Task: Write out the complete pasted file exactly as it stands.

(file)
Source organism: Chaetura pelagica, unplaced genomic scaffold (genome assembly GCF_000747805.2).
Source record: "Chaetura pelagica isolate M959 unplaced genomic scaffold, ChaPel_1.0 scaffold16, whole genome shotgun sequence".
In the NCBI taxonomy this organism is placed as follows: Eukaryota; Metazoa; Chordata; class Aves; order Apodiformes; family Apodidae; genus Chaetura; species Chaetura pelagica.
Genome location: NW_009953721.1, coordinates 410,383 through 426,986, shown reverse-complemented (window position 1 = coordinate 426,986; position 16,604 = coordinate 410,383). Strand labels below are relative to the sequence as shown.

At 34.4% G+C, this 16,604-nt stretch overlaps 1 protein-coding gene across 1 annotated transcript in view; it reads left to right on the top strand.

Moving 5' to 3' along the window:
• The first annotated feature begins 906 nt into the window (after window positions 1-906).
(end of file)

Source organism: Chaetura pelagica, unplaced genomic scaffold (genome assembly GCF_000747805.2).
Source record: "Chaetura pelagica isolate M959 unplaced genomic scaffold, ChaPel_1.0 scaffold16, whole genome shotgun sequence".
In the NCBI taxonomy this organism is placed as follows: Eukaryota; Metazoa; Chordata; class Aves; order Apodiformes; family Apodidae; genus Chaetura; species Chaetura pelagica.
Genome location: NW_009953721.1, coordinates 410,383 through 426,986, shown reverse-complemented (window position 1 = coordinate 426,986; position 16,604 = coordinate 410,383). Strand labels below are relative to the sequence as shown.

At 34.4% G+C, this 16,604-nt stretch overlaps 1 protein-coding gene across 1 annotated transcript in view; it reads left to right on the top strand.

Moving 5' to 3' along the window:
• The first annotated feature begins 906 nt into the window (after window positions 1-906).